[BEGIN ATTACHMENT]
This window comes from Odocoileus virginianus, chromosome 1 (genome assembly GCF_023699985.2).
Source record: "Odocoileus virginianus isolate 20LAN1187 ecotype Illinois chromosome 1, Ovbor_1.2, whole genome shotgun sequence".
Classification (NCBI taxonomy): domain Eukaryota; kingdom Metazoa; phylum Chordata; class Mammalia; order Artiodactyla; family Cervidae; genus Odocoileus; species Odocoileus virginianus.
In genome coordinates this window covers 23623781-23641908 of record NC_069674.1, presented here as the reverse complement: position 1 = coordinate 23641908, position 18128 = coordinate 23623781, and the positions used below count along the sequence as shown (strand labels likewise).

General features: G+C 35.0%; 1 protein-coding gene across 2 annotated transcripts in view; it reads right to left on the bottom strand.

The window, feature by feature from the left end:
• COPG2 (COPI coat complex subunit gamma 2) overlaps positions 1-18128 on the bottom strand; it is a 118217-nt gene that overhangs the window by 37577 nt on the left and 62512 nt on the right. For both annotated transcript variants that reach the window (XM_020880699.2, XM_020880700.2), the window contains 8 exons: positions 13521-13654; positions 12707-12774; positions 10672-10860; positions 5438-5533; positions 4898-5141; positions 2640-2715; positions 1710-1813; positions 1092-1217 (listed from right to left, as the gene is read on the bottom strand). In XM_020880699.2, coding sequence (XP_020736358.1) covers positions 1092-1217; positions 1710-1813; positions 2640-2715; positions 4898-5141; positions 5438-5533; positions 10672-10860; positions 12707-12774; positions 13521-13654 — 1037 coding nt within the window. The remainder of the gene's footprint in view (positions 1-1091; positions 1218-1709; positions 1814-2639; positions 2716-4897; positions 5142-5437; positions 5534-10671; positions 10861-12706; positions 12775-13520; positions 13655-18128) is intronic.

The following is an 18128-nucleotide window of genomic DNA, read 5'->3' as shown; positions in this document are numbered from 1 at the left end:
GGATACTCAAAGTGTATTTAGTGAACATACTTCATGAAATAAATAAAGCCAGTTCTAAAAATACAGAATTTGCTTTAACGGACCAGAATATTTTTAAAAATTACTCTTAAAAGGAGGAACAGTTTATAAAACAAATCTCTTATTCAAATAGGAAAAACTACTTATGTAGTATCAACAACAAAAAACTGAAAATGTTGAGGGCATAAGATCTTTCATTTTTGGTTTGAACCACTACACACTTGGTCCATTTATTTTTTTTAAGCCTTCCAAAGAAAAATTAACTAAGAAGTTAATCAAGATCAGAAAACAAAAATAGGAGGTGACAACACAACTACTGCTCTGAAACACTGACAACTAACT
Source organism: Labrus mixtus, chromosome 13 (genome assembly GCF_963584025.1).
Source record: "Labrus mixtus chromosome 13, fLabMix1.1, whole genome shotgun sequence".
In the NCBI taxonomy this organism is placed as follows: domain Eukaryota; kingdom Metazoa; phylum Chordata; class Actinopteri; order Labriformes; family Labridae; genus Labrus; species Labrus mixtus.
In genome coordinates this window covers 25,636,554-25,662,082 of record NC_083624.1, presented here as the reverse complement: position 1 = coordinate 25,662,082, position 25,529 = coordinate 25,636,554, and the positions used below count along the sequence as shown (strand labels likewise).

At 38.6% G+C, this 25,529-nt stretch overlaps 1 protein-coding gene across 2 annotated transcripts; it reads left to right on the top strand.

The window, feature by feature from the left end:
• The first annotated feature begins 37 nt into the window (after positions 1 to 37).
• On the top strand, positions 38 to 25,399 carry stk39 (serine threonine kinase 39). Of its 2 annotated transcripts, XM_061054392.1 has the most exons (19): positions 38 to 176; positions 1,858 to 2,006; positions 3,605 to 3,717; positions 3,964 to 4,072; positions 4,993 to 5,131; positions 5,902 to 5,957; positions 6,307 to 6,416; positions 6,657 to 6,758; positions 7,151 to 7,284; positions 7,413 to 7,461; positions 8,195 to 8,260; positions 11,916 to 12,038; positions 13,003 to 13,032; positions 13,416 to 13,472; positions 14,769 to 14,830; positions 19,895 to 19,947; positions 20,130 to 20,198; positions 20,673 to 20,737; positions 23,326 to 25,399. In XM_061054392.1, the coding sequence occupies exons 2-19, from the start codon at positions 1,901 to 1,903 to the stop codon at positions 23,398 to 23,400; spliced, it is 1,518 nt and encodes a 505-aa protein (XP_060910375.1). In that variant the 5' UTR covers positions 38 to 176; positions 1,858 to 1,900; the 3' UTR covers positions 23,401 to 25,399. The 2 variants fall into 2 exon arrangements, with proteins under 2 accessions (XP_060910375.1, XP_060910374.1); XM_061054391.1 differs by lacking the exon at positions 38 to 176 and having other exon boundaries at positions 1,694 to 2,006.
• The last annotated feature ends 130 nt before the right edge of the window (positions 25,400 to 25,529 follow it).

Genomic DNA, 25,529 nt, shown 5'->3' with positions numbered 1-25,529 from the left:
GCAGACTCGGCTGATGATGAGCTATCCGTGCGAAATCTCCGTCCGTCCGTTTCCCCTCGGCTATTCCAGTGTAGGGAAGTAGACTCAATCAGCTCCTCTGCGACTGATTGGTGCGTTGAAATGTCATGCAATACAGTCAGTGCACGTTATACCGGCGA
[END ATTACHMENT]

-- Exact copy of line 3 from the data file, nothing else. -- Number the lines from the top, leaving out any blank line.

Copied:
Classification (NCBI taxonomy): domain Eukaryota; kingdom Metazoa; phylum Chordata; class Mammalia; order Artiodactyla; family Cervidae; genus Odocoileus; species Odocoileus virginianus.